As mentioned in my last post, I wanted more petticoats for my 1780s dress. I know from ladies in more regional dress in the 18th century (which followed fashion quite closely), that they probably wore at least 4 petticoats 1. As I can’t really imagine fashionable ladies wearing fewer, I’d ideally have 4 for my ensemble as well. One plain linen bottom one, underneath the false rump. One simple linen one as first one over the rump, one striped linen or wool one over the rump, and a final, prettier, printed cotton one as top ‘under’ petticoat. The top petticoat was usually the prettiest, as that one might show when lifting up the skirt.
When writing the last post, I had one grey linen petticoat, which I’ll be wearing right on top of the rump. Now, I’ve also added the final, printed cotton petticoat to the list!
It’s made the same way as my grey linen petticoat, following this tutorial. Basically, you take a two big rectangles and sew them together on the sides leaving open a slit at the top. You then fold down the top so the hem will even out over a rump (longer in the back), and them the bottom. Then the top is pleated so each side is a little larger than the waist measurement, and you add a waistband and ties. Very simple, and nice for a quick side project, especially if you cheat and sew it by machine as I did.
My petticoat is made of cotton, printed with red flowers. If it looks familiar, that might be right, as it’s made from one of the new Ikea duvets.
In the costuming community, Ikea is known for some fabrics which are based on 18th century textiles. As such, they’re actually reasonably historically accurate, though sometimes colors are slightly off, and not all of them are equally good. Plus side is also that they’re very easy to get a hold of, and often relatively cheap!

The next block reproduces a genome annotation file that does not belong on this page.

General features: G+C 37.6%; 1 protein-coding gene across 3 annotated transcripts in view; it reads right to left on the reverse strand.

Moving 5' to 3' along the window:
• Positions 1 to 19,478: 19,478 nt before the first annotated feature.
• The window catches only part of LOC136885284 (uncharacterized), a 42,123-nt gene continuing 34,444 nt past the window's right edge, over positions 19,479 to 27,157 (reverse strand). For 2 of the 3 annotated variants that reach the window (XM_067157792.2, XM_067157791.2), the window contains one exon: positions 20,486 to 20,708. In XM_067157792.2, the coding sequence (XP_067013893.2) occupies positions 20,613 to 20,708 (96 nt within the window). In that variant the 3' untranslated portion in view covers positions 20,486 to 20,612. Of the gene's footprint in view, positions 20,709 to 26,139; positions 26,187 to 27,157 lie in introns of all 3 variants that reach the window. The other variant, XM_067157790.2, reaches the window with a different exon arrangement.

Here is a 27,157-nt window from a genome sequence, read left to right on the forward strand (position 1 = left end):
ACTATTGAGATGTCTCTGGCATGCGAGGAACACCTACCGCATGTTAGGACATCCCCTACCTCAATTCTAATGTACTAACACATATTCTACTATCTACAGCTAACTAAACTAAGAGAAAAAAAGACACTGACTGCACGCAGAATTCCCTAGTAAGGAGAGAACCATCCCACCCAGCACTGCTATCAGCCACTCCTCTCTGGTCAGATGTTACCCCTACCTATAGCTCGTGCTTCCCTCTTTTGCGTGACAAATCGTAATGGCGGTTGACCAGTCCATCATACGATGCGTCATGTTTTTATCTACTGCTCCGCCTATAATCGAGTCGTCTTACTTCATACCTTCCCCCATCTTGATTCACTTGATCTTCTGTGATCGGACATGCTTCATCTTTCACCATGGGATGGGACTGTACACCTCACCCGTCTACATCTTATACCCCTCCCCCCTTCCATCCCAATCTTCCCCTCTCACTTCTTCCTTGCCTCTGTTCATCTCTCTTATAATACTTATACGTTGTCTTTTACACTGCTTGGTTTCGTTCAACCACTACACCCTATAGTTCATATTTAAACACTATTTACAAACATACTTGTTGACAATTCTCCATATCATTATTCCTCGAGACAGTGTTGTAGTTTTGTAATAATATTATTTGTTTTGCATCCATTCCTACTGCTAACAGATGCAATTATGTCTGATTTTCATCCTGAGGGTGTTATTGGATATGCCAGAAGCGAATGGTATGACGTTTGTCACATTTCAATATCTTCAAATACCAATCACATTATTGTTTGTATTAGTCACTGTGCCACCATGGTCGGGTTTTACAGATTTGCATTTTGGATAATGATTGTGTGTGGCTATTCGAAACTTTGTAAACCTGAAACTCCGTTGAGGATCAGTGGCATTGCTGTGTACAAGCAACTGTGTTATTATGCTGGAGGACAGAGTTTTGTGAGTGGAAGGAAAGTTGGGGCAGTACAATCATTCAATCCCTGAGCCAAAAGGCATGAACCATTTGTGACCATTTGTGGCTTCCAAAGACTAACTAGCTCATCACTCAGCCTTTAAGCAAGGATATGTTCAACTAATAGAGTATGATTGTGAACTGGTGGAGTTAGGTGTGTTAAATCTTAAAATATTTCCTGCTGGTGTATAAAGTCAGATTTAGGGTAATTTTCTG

This particular line is new, and is a two-color design. The flowers are quite small, and there’s a fair bit of white space which makes it most suitable for later 18th century styles.
The color way is what makes this a little bit unusual as a chintz reproduction. By far most chintz is multi-colored. Two-tone designs are quite a bit rarer. If there are two colors, it’s either white-black, black-white, white-blue, or white red. The white-black and blue-white combinations were often worn for mourning, especially in regional costume.
The red-white chintz is often called ‘milk and blood’ in Dutch. You see it most often in the costume of Hindeloopen, where it was used specifically for bridal clothing.
Although a bit rarer, you do see ‘fashionable’ dress in white and red as well. This jacket is a very nice example.
All in all, the fabric is pretty close to historical, and a nice choice for a petticoat which might show on occasion!
1. [Source: Aangekleed gaat uit, streekkleding en cultuur in Noord-Holland 1750-1900. M. Havermans-Dikstaal, 1999]↩